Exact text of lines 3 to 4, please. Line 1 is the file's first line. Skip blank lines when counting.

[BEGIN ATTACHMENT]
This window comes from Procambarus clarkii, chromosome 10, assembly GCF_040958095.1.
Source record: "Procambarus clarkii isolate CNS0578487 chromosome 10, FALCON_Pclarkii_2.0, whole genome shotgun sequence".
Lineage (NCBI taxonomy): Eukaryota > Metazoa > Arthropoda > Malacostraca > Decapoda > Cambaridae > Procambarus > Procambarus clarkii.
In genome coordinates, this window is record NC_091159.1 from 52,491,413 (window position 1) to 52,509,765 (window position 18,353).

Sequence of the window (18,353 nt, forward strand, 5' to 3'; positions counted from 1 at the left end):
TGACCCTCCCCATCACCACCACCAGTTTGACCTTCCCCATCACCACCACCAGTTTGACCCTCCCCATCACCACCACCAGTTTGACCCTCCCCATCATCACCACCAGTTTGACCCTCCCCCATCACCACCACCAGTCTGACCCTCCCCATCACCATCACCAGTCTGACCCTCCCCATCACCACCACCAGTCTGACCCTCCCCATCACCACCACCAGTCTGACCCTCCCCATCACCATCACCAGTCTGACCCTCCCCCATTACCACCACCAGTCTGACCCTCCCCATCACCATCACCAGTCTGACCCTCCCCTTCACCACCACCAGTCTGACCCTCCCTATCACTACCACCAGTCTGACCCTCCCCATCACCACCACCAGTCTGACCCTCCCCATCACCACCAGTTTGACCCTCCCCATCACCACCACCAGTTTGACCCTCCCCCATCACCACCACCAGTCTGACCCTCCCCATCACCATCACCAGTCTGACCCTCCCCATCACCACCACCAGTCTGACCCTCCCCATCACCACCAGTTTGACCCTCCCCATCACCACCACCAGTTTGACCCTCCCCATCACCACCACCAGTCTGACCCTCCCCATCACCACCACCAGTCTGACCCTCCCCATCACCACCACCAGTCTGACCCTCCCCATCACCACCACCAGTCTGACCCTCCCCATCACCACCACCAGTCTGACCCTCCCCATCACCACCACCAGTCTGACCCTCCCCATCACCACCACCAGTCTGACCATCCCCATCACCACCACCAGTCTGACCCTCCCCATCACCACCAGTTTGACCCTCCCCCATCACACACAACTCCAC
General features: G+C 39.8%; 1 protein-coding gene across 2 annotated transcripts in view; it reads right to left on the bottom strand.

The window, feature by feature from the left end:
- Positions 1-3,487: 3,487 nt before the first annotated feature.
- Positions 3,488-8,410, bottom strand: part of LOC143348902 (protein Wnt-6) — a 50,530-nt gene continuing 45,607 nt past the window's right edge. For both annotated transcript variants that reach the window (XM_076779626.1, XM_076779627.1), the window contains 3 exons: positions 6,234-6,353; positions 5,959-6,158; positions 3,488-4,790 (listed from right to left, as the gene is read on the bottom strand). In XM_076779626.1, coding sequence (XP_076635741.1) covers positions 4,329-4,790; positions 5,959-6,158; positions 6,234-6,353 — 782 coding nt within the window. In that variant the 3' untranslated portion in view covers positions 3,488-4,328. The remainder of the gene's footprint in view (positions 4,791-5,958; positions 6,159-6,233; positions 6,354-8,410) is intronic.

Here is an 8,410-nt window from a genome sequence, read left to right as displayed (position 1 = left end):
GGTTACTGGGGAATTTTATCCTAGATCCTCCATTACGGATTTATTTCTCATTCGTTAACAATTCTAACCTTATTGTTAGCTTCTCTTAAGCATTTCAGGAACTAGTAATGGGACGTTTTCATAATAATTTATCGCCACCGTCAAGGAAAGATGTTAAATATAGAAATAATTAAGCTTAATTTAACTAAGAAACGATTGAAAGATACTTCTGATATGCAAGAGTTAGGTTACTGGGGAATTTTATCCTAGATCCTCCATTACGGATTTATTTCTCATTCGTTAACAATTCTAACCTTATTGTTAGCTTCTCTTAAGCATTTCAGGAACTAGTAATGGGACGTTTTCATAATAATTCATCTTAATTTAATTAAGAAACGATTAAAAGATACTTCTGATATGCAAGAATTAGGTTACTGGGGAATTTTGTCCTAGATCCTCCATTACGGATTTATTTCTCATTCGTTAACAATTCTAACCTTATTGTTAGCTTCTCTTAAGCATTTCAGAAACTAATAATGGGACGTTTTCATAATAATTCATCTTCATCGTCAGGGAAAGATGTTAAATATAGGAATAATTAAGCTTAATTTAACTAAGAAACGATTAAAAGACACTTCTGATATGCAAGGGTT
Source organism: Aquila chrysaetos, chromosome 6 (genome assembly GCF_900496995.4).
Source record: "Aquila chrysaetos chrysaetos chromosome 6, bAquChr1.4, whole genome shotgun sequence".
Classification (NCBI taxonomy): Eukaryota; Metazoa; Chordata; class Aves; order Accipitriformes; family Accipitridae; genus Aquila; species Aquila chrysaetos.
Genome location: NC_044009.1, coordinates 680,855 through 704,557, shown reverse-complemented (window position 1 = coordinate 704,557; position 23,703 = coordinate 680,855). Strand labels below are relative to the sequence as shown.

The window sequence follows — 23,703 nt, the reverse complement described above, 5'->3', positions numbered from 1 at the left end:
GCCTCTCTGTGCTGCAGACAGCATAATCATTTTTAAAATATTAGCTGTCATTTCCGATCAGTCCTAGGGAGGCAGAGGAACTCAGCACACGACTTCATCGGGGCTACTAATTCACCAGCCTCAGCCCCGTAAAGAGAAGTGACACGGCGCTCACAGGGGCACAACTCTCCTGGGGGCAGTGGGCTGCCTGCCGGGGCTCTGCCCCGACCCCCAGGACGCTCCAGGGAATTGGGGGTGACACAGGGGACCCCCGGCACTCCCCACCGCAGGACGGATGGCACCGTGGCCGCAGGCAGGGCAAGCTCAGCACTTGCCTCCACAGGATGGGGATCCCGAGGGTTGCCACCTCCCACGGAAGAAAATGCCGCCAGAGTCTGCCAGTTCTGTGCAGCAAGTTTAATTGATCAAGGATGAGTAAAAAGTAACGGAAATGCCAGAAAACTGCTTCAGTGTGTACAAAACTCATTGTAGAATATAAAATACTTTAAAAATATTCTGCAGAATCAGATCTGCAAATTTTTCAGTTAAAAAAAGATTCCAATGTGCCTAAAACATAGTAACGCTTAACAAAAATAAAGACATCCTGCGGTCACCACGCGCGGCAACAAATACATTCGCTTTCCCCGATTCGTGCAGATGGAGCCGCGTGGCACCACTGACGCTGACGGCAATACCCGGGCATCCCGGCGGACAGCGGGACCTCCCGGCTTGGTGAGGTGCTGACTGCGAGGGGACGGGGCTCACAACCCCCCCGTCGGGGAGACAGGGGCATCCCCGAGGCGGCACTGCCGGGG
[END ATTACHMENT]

Lineage (NCBI taxonomy): Eukaryota > Metazoa > Arthropoda > Malacostraca > Decapoda > Cambaridae > Procambarus > Procambarus clarkii.
In genome coordinates, this window is record NC_091159.1 from 52,491,413 (window position 1) to 52,509,765 (window position 18,353).